OF ALL THE CATEGORIES that could make up a telecom rewrite, net neutrality ranks among the most controversial, and least neutral, topics under consideration. The blogosphere is raging with opinions on the matter. Associations have been lining up expert panels to discuss it during conferences. Senators this winter heard testimony from companies and experts on all sides of the debate. And Democratic Sen. Ron Wyden of Oregon has turned the issue of net neutrality into a bill all its own the Internet Nondiscrimination Act of 2006.
Policies on net neutrality could fundamentally alter the Internet landscape, moving from equal-access delivery to changing how consumers access their online services; determining whether providers charge for preferred routing and downloading; and deciding whether application services providers such as Amazon.com Inc. will have to pay carriers to prioritize their content. In that case, charges would be passed down to consumers. Its wrong to create an information superhighway thats strewn with discriminatory hurdles,Wyden said in March. I have introduced legislation to stop the powerful interests who control access to the Internet from picking winners and losers on the Internet. This bill is for consumers, innovators and small businesses its all about equal access for everyone: the same access, the same content, for the same price.
Wydens views contrast markedly with the views of companies including AT&T Inc., BellSouth Corp. and Verizon Communications Inc., which are among those calling for the market to determine the failure or success of net neutrality rules. Robert Crandall, analyst and senior fellow in economic studies at The Brookings Institution, also favors an unregulated approach with the caveat that as long as you have competitive alternatives, if more consumers want a particular kind of service in which there is no favored content, there is no charge for certain types of content, they can go to those locations, he says. I would let the market take care of this unless there are really natural monopoly tendencies in the delivery of it.
Its wrong to create an information superhighway thats strewn with discriminatory hurdles. I have introduced legislation to stop the powerful interests who control access to the Internet from picking winners and losers on the Internet.
Sen. Ron Wyden, D-Ore.
On the other hand, consumer advocates and competitive carrier representatives want regulation that ensures equal access to content for all. During a Senate Commerce Committee hearing on net neutrality in February, Earl Comstock, president and CEO of COMPTEL, told policymakers Congress can reaffirm the common carrier policies that led to the Internets creation and the subsequent innovation explosion, or it can reaffirm the FCCs recent decision to abandon those policies and trust that the private business interests of a few network operators namely the Bells and the cable companies will protect consumers, provide access to competing content and service providers, and enable the next-generation Internet to be built. If history and basic business behavior are any guides, the approach taken by the FCC will prove catastrophic.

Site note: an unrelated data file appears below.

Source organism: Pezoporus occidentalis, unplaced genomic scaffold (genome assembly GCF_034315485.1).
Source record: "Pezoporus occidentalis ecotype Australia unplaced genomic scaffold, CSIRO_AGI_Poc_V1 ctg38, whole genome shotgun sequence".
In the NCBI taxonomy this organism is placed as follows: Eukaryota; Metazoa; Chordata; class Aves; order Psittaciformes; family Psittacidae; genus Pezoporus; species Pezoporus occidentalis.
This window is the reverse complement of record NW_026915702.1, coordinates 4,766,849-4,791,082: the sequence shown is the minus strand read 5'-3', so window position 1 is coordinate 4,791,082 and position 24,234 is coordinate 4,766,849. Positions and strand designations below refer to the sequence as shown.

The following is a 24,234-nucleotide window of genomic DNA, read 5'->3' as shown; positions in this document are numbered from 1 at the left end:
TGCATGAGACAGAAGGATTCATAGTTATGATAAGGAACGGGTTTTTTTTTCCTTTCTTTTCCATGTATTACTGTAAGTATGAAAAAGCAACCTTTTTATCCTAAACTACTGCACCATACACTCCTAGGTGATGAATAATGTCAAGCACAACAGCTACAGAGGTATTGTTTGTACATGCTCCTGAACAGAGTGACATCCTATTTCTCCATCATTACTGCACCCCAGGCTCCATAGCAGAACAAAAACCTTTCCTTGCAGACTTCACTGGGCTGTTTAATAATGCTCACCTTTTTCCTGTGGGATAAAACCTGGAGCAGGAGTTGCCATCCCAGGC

The FCC last year released a policy statement affirming net neutrality principles, but the competitive community remains skeptical that those standards will not be reversed, especially as more megamergers loom. Indeed, activities such as the pending merger of AT&T Inc. and BellSouth Corp. arouse concerns that a RBOC duopoly is around the corner, and that it could allow the telecom giants to run roughshod over neutrality policies (see related story on Page 22). Yankee Group Research Inc. Senior Analyst Josh Holbrook does not see that happening. He predicts that, to be allowed to merge, AT&T and BellSouth will have to commit to net neutrality rules, albeit to their chagrin. The former SBC Communications Inc. (now AT&T Inc.) has been fairly vocal in their unwillingness to provide a level playing field, and I think they might be forced into doing so, he says.
The back-and-forth over net neutrality is unlikely to die down any time soon. As Congress tries to formulate a rewrite that spans the decades, people on both sides of the debate want their views to take precedence. Large telecom carriers seem to be saying it is too early to tell whether they will discriminate against other providers.
BellSouths Jonathan Banks, vice president of executive and federal regulatory affairs, told attendees at the National Association of Regulatory Utility Commissioners (NARUC) in February, There is no need to intervene here because there is no history of abuse.
Net neutrality advocates want to keep bias from happening at all. As history has repeatedly demonstrated, it is only those who can discriminate who object to a requirement that they not do so, COMPTELs Comstock said during the Senate hearing on net neutrality.
With no easy answer in a debate in which the outcome stands to affect how business and commerce run, companies and consumers are waiting to see what language appears in a telecom rewrite. Sen. Ted Stevens, RAlaska, chairman of the Senate Committee on Commerce, Science and Transportaion, which is taking the lead on a rewrite, has said he supports some form of net neutrality legislation, but that crafting such guidelines will not be simple because there is no consensus among lawmakers, just as there is none in the carrier community.
|AT&T Inc. www.att.com
BellSouth Corp. www.bellsouth.com
Brookings Institution, The www.brookings.edu
National Association of Regulatory Utility Commissioners www.naruc.org
Senate Committee on Commerce, Science and Transportation http://commerce.senate.gov
Verizon Communications Inc. www.verizon.com
Yankee Group Research Inc. www.yankeegroup.com